These and other aspects of the present invention will be further appreciated upon consideration of the following Examples, which are intended to illustrate certain particular embodiments of the invention but are not intended to limit its scope, as defined by the claims.

EXAMPLES Example 1 Reaction Discovery Enabled by DNA-Templated Synthesis and In Vitro Selection

Recent developments in DNA-templated organic synthesis (Calderone, C. T., Puckett, J. W., Gartner, Z. J. & Liu, D. R. Directing otherwise incompatible reactions in a single solution by using DNA-templated organic synthesis. Angew. Chem. Int. Ed. 41, 4104-8 (2002); Gartner, Z. J. & Liu, D. R. The generality of DNA-templated synthesis as a basis for evolving non-natural small molecules. J. Am. Chem. Soc. 123, 6961-3 (2001); Gartner, Z. J., Kanan, M. W. & Liu, D. R. Expanding the reaction scope of DNA-templated synthesis. Angew. Chem. Int. Ed. 41, 1796-1800 (2002); Rosenbaum, D. M. & Liu, D. R. Efficient and Sequence-Specific DNA-Templated Polymerization of Peptide Nucleic Acid Aldehydes. J. Am. Chem. Soc. 125, 13924-5 (2003); each of which is incorporated herein by reference) suggest that DNA annealing can organize many substrates in a single solution into DNA sequence-programmed pairs. To this end, we prepared two pools of DNA-linked substrates, with n substrates in pool A and m substrates in pool B. Each substrate in pool A is covalently linked to the 5′ end of a set of DNA oligonucleotides containing one “coding region” (uniquely identifying that substrate) and one of m different “annealing regions” (FIG. 1 a). Each of the m substrates in pool B is attached to the 3′ end of an oligonucleotide carrying a coding region that uniquely identifies the substrate and that complements one of the m annealing regions in pool A.

When pools A and B are combined in a single aqueous solution at nanomolar concentrations, Watson-Crick base pairing organizes the mixture into n×m discrete pairs of substrates attached to complementary sequences. Only substrates linked to complementary oligonucleotides experience effective molarities in the millimolar range (Gartner et al. The generality of DNA-templated synthesis as a basis for evolving non-natural small molecules. J. Am. Chem. Soc. 123, 6961-3 (2001); incorporated herein by reference); substrates linked to non-complementary oligonucleotides experience nanomolar solution concentrations and hence do not react with each other at a significant rate. This effective molarity-based design enables reactions that could be suppressed by preferential dimerization of one or both substrates. The possibility of interference by the structure of DNA during reactions between substrates is minimized by using long and flexible substrate-DNA linkers (Li et al. Stereoselectivity in DNA-templated organic synthesis and its origins. J. Am. Chem. Soc. 125, 10188-9 (2003); incorporated herein by reference).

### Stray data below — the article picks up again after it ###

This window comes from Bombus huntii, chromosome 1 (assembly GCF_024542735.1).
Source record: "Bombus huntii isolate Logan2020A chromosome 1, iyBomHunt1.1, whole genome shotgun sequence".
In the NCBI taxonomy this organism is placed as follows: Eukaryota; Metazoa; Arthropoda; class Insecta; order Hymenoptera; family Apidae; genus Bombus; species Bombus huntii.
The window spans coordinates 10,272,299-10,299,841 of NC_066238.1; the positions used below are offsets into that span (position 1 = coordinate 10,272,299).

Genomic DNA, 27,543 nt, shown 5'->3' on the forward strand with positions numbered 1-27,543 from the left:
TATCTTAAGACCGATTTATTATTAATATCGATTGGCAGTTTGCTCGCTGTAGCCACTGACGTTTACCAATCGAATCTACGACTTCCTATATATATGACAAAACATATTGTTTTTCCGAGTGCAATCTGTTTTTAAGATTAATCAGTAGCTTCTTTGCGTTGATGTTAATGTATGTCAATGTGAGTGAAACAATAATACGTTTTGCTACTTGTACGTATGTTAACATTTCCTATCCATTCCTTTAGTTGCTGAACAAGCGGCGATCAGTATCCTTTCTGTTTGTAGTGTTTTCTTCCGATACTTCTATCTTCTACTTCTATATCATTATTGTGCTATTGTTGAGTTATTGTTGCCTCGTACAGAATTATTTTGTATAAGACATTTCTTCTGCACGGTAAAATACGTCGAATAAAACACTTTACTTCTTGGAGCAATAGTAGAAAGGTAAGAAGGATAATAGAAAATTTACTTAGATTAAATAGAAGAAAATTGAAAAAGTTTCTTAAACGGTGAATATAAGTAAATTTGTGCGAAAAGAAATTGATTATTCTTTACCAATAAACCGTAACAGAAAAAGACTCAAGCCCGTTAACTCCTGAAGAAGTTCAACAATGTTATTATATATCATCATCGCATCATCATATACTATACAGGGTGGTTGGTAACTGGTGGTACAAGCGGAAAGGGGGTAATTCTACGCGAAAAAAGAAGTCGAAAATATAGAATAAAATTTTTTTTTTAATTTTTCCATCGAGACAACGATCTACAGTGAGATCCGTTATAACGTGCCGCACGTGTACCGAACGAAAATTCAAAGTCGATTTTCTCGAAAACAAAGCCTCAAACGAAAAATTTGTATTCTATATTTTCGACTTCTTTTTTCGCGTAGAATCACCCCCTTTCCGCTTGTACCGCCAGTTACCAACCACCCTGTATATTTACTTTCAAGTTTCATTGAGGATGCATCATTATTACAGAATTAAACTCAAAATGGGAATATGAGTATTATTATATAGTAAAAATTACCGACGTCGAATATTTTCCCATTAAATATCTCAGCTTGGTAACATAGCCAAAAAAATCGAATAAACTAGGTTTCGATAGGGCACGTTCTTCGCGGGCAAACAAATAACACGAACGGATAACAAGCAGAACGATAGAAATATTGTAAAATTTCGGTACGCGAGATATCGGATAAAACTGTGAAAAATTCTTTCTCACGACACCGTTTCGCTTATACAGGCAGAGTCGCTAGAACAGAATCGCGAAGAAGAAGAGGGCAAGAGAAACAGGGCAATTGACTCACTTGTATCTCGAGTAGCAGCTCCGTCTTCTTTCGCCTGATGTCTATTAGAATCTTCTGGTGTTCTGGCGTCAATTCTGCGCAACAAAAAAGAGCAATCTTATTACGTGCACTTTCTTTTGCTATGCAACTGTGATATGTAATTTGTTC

The separation of reactive pairs of substrates is based on selection concepts used in the directed evolution of catalytic RNA and DNA (Wilson et al. In vitro selection of functional nucleic acids. Annu. Rev. Biochem. 68, 611-647 (1999); Joyce, Directed evolution of nucleic acid enzymes. Annu. Rev. Biochem. 73, 791-836 (2004); each of which is incorporated herein by reference) (FIG. 1 b). We covalently linked each pool B substrate to its corresponding oligonucleotide by a linker that contains a biotin group and a disulfide bond (FIG. 1 b and Experimentals). After incubation under a set of chosen reaction conditions, followed by cleavage of the disulfide bonds, only pool A sequences encoding bond formation between a pool A and pool B substrate remain covalently linked to biotin. Streptavidin affinity selection of the resulting solution separates biotinylated from non-biotinylated sequences. In contrast to many existing reaction discovery screens (Lober, O., Kawatsura, M. & Hartwig, J. F. Palladium-catalyzed hydroamination of 1,3-dienes: a calorimetric assay and enantioselective additions. J. Am. Chem. Soc. 123, 4366-7 (2001); incorporated herein by reference) focused on identifying desired products or efficient catalysts for desired reaction types, our selection-based approach does not depend on any specific substrate or product property but instead can identify all substrate pairs capable of forming a covalent bond under the reaction conditions.

Reactive substrate pairs are identified by PCR amplification of the selected sequences followed by DNA microarray analysis (vide infra). The ratio and location of fluorescence on the resulting array reveals the identity of substrates that have undergone a bond-forming reaction. Because PCR amplification is extremely sensitive, femtomole quantities of substrates are sufficient for the entire reaction discovery process.

We prepared pool A and pool B containing 12 substrates each (FIG. 2 a), representing 144 heterocoupling combinations (see Experimentals and FIG. 5 for details). We also prepared DNA-linked substrates to enable detection of homocoupling of any of the 24 different substrates, bringing the total number of unique substrate combinations to 168 (FIG. 2 a). The 24 substrates in FIG. 2 a were chosen to represent simple functional groups commonly encountered in organic molecules. New reactions forming bonds between simple functionalities are of special interest because they may provide more accessible alternatives to coupling reactions that require more complex substrates. Although our approach requires the preparation of DNA-linked substrates, a single nmol-scale preparation of each pool provided sufficient material for>1,000 reaction discovery experiments that can collectively evaluate>168,000 combinations of substrates and reaction conditions.